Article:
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Rhyme and Meter

Today, I’m writing about two devices many poets struggle with; rhyme and meter. Both concepts have for the most part been abandoned in modern poetry, but both can still be productive and effective when used correctly. Poetry is all about voice and word choice; rhyme and meter both help to give a poet their voice. Think of it like being a musician: you can always tell the difference between someone who’s simply playing notes on a page and someone who’s feeling the music. That’s why you could hear four different orchestras play Beethoven’s fifth symphony and it will sound completely different each time, even though they’re playing the same notes. Likewise, two people could use the same meter and even the same rhyming words in a poem, yet end up with two completely different voices.

We’ll start with rhyme, the ugly stepsister to modern poetry’s Cinderella. Rhyme has been represented as a minefield or a cemetery for poems to die. That’s simply not true. Rhyming hooks in a reader’s ear and helps the poem stick in their memory. The problem is the bad use of rhyming: it cannot be the only device you use. A novice or unlearned poet often thinks rhyming makes poetry, so they put words together and use rhyme to make it sound like “poetry.” This is a poor practice. Rhyme should be used only when it enhances the poem, or when the form requires it. Think of rhymes as clothing: it can make or break your poem’s look.

If rhyme is the stepsister, meter is the wicked stepmother. What makes a work poetry is the meter. Meter is usually referenced in feet, and the foot is determined by the accent. If poems were an orchestra, meter would be the percussion section. It’s the heartbeat, the backbone, the center of poetry. Ever heard someone tell someone else their speech or prose has a bit of poetry to it? They’re talking about the meter.

As free verse is the new norm in modern poetry, I must address one thing. There is a common misconception that free verse doesn’t involve meter. In truth, free verse very much uses meter; the meter is just defined by the poet rather than the form. It doesn’t have to be uniform, but a good free verse poem still has its own cadence. Is a good drum solo random? No, each hit is chosen for a specific reason. Now is it a conscience thing? Not necessarily. But it’s real. It’s what makes the drummer for a major rock band different than a preschooler hitting drums willy-nilly. Likewise, the difference between a great poem and a bad one is often the cadence.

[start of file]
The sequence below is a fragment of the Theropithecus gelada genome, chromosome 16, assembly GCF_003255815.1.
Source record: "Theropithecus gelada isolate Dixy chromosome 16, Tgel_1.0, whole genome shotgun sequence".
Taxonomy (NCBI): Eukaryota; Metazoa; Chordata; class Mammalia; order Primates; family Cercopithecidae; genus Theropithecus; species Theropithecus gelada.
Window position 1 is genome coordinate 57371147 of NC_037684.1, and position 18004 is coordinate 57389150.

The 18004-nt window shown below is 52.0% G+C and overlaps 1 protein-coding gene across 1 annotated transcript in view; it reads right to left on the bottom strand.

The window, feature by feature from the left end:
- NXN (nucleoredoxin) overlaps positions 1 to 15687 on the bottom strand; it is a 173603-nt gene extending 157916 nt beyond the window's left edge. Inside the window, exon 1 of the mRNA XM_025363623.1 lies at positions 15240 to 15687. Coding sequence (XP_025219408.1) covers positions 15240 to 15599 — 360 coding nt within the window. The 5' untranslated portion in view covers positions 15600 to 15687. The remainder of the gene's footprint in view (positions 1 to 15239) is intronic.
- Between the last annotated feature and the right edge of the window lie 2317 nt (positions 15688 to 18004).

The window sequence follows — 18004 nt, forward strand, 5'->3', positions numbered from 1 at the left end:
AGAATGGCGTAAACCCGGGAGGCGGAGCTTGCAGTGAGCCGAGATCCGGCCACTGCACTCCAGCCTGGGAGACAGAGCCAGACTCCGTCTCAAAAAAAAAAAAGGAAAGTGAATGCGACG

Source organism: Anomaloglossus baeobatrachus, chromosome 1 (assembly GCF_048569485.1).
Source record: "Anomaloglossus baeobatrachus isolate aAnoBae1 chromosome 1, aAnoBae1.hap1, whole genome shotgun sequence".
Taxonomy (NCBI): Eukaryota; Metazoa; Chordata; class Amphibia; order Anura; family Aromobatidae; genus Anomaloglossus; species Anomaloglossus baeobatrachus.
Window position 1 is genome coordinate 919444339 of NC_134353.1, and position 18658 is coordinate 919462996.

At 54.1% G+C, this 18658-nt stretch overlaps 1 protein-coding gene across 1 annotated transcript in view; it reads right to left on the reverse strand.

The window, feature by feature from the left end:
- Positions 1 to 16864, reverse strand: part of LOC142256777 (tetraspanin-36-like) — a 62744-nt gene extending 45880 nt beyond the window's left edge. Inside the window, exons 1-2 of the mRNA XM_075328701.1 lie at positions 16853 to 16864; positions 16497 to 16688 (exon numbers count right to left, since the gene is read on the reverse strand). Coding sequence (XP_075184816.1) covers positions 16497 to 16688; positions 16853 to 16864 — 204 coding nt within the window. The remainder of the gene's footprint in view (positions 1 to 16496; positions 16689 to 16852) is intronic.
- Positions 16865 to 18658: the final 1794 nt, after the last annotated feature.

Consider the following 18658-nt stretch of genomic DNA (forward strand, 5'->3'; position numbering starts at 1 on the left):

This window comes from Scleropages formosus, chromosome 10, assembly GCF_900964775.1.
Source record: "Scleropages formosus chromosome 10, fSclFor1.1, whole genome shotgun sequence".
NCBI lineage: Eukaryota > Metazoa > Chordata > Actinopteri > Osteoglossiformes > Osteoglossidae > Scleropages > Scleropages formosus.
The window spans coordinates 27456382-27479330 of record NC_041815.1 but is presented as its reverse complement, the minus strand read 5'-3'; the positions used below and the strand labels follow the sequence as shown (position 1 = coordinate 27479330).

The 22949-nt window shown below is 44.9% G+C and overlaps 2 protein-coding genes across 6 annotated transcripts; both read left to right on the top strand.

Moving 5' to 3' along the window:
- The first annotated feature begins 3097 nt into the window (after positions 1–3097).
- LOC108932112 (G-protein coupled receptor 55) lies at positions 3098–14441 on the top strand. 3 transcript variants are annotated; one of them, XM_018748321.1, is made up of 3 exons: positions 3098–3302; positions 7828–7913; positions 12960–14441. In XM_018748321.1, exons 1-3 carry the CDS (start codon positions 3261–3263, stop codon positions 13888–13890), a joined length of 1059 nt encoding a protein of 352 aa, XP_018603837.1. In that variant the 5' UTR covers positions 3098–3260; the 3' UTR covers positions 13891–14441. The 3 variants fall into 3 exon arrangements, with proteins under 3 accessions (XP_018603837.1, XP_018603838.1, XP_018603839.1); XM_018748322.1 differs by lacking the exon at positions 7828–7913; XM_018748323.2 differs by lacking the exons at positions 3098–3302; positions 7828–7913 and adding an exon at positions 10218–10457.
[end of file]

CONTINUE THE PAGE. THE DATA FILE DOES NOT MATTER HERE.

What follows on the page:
Let’s look at two examples. Both were written specifically for this article.

I looked in the refrigerator for a jug of milk.

That I might replace the one I spilt

All over my friend’s kilt.

But we didn’t have any milk.

Does that seem bad to you? It does to me, and I wrote it! The rhyming is poor. Using the same word for a rhyme is the wrong choice 95% of the time, though at times it can be used for an effect. Also, kilt gives the feeling that it was chosen specifically to fit the rhyme. It's what I call an inorganic rhyme. An organic rhyme is where the rhyming word is the one you would've chosen even if you didn't intend to rhyme. Also, the meter is all over the place. The first line especially has that bull in a china shop feel to it. Too wordy, no rhythm, no flow.

Here's the same thought, rewritten:

The fridge is void.

No milk can be found.

The sea of cream

On the ground

Is all I get to enjoy.

The rhymes here are more organic. Found and ground are logical words to include; they just happen to rhyme. Void and enjoy are almost rhymes, usually called slant rhymes. You could make the last line past tense to get enjoyed and a pure rhyme, but it would ruin the tone. The meter is not uniform, but it still has a flow to it. It doesn’t hinder; it enhances.

Mastering rhyme and meter is essential to making your poetry great. For those who struggle with rhyme, an excellent practice is writing bouts-rimes; poems where you’re given a list of end rhymes from another person and write a poem using those rhymes. It’s a great way to work on making rhymes flow. For those who struggle with meter, spoken word poetry is a great place to start. Listen to the syllables they accent and notice how many unaccented syllables are between each accent. It’ll give you a feel for the rhythm of words.

Written by Readers’ Favorite Reviewer Adam Mann